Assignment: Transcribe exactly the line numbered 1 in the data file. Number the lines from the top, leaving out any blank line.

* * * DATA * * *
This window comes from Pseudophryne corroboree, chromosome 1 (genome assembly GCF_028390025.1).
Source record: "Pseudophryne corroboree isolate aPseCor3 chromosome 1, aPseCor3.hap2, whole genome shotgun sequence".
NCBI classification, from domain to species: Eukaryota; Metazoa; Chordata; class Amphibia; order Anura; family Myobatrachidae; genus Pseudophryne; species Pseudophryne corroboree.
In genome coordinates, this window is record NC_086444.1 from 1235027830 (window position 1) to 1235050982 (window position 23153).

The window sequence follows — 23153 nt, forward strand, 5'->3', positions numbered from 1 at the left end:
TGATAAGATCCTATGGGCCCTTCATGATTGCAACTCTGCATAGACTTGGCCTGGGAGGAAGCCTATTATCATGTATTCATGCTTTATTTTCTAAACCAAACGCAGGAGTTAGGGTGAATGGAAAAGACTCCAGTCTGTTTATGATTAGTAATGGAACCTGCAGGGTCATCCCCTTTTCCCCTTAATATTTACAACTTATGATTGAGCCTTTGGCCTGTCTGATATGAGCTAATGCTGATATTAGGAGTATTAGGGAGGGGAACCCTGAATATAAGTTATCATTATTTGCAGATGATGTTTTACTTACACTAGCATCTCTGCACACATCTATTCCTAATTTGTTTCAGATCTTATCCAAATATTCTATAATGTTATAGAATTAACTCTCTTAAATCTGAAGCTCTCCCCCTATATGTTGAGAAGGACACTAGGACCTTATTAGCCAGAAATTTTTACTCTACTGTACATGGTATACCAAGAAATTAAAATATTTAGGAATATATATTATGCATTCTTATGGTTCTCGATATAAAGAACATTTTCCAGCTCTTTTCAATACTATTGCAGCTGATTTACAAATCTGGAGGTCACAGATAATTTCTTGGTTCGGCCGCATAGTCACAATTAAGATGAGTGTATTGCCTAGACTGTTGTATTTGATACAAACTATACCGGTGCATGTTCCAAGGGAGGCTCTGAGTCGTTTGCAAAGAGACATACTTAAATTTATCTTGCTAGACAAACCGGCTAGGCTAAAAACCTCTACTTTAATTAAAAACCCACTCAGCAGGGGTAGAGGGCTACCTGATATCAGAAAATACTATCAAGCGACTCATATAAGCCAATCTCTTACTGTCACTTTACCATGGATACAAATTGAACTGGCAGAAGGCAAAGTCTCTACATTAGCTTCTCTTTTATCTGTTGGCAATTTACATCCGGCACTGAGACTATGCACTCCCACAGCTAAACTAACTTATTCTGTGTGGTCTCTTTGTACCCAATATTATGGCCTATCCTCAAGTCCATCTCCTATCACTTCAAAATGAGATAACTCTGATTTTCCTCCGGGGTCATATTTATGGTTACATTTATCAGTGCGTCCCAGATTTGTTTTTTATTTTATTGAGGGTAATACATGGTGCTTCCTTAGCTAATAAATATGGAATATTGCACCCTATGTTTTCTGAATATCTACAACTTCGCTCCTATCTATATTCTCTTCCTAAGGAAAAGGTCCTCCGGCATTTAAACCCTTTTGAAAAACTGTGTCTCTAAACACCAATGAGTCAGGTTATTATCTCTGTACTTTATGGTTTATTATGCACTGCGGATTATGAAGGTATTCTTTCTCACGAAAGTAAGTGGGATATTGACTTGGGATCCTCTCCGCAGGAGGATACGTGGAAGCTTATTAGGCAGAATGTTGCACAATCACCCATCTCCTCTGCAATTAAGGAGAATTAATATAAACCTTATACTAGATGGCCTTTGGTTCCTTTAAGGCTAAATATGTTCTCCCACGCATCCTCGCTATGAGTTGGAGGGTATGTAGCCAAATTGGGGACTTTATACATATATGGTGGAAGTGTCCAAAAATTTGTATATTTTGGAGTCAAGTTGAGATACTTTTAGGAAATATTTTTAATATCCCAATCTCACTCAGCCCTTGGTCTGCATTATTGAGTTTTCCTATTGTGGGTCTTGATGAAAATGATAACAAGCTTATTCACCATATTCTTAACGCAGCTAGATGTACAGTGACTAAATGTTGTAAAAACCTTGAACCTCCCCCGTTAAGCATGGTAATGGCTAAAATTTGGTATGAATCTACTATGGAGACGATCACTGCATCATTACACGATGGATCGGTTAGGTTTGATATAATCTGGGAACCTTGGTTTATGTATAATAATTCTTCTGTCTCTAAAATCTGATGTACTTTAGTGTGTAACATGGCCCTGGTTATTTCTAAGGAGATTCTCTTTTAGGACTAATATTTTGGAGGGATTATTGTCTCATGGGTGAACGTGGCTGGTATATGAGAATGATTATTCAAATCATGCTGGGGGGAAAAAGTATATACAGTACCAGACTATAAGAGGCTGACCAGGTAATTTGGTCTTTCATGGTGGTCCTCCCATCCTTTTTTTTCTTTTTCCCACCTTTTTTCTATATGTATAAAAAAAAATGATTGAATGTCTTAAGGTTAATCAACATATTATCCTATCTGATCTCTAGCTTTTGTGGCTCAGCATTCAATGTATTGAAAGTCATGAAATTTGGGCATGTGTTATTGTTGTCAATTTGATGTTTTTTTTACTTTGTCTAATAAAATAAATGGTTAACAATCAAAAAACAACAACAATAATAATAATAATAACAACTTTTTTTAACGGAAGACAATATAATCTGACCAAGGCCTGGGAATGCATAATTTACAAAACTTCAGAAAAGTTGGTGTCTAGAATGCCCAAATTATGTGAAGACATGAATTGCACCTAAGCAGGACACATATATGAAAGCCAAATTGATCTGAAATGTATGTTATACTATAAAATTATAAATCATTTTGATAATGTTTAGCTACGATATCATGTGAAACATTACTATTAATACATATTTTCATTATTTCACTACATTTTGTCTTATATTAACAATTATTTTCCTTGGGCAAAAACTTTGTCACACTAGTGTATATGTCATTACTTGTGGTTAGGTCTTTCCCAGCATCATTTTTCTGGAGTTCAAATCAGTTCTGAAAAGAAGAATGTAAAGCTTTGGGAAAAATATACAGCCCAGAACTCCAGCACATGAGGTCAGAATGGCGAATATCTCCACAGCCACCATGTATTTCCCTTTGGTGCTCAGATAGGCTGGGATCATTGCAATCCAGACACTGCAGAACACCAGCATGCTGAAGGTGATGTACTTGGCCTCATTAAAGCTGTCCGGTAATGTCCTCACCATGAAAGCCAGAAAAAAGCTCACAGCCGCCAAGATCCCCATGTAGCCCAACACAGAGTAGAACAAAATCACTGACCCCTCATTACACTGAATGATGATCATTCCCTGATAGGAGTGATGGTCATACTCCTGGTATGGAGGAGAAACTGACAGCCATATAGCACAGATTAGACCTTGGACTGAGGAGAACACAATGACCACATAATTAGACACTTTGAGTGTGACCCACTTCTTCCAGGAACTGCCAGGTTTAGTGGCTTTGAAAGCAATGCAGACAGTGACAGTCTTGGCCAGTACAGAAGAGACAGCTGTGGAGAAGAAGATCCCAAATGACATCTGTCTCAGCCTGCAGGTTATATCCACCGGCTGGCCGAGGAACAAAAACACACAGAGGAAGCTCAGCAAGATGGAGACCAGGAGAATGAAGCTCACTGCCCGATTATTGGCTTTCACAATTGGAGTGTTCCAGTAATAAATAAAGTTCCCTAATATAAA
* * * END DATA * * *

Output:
This window comes from Pseudophryne corroboree, chromosome 1 (genome assembly GCF_028390025.1).